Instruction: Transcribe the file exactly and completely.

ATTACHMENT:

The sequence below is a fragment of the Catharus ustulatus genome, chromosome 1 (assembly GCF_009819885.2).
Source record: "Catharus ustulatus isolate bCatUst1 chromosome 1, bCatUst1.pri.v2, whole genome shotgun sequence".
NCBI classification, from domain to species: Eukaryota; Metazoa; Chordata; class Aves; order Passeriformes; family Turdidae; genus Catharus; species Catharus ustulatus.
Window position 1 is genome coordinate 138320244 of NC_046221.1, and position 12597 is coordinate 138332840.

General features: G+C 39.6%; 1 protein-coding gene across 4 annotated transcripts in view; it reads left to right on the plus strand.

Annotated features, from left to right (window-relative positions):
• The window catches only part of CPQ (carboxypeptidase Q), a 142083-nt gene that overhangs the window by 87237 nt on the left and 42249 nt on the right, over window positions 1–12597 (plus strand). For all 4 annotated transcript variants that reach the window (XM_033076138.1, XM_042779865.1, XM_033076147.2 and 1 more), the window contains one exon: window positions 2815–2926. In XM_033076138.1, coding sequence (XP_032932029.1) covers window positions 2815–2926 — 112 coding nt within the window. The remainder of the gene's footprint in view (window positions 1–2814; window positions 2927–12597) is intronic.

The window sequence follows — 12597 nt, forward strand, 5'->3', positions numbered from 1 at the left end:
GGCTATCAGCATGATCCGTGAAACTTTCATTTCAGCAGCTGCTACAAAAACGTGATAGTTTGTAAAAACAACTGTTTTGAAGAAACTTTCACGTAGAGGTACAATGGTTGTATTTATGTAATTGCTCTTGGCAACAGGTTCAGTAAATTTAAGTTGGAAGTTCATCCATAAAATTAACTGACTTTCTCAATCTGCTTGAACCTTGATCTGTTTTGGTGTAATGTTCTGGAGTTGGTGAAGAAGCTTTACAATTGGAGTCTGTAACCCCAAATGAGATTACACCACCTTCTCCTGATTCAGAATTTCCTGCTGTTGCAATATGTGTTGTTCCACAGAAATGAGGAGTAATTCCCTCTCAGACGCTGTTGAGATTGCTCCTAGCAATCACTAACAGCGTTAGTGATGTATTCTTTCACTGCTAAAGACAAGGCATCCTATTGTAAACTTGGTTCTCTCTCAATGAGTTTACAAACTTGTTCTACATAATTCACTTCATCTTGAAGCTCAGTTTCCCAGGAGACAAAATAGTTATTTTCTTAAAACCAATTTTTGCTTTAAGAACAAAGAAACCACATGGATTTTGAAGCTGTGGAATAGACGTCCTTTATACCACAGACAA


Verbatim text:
The sequence below is a fragment of the Catharus ustulatus genome, chromosome 1 (assembly GCF_009819885.2).
Source record: "Catharus ustulatus isolate bCatUst1 chromosome 1, bCatUst1.pri.v2, whole genome shotgun sequence".
NCBI classification, from domain to species: Eukaryota; Metazoa; Chordata; class Aves; order Passeriformes; family Turdidae; genus Catharus; species Catharus ustulatus.
Window position 1 is genome coordinate 138320244 of NC_046221.1, and position 12597 is coordinate 138332840.

General features: G+C 39.6%; 1 protein-coding gene across 4 annotated transcripts in view; it reads left to right on the plus strand.

Annotated features, from left to right (window-relative positions):
• The window catches only part of CPQ (carboxypeptidase Q), a 142083-nt gene that overhangs the window by 87237 nt on the left and 42249 nt on the right, over window positions 1–12597 (plus strand). For all 4 annotated transcript variants that reach the window (XM_033076138.1, XM_042779865.1, XM_033076147.2 and 1 more), the window contains one exon: window positions 2815–2926. In XM_033076138.1, coding sequence (XP_032932029.1) covers window positions 2815–2926 — 112 coding nt within the window. The remainder of the gene's footprint in view (window positions 1–2814; window positions 2927–12597) is intronic.

The window sequence follows — 12597 nt, forward strand, 5'->3', positions numbered from 1 at the left end:
GGCTATCAGCATGATCCGTGAAACTTTCATTTCAGCAGCTGCTACAAAAACGTGATAGTTTGTAAAAACAACTGTTTTGAAGAAACTTTCACGTAGAGGTACAATGGTTGTATTTATGTAATTGCTCTTGGCAACAGGTTCAGTAAATTTAAGTTGGAAGTTCATCCATAAAATTAACTGACTTTCTCAATCTGCTTGAACCTTGATCTGTTTTGGTGTAATGTTCTGGAGTTGGTGAAGAAGCTTTACAATTGGAGTCTGTAACCCCAAATGAGATTACACCACCTTCTCCTGATTCAGAATTTCCTGCTGTTGCAATATGTGTTGTTCCACAGAAATGAGGAGTAATTCCCTCTCAGACGCTGTTGAGATTGCTCCTAGCAATCACTAACAGCGTTAGTGATGTATTCTTTCACTGCTAAAGACAAGGCATCCTATTGTAAACTTGGTTCTCTCTCAATGAGTTTACAAACTTGTTCTACATAATTCACTTCATCTTGAAGCTCAGTTTCCCAGGAGACAAAATAGTTATTTTCTTAAAACCAATTTTTGCTTTAAGAACAAAGAAACCACATGGATTTTGAAGCTGTGGAATAGACGTCCTTTATACCACAGACAA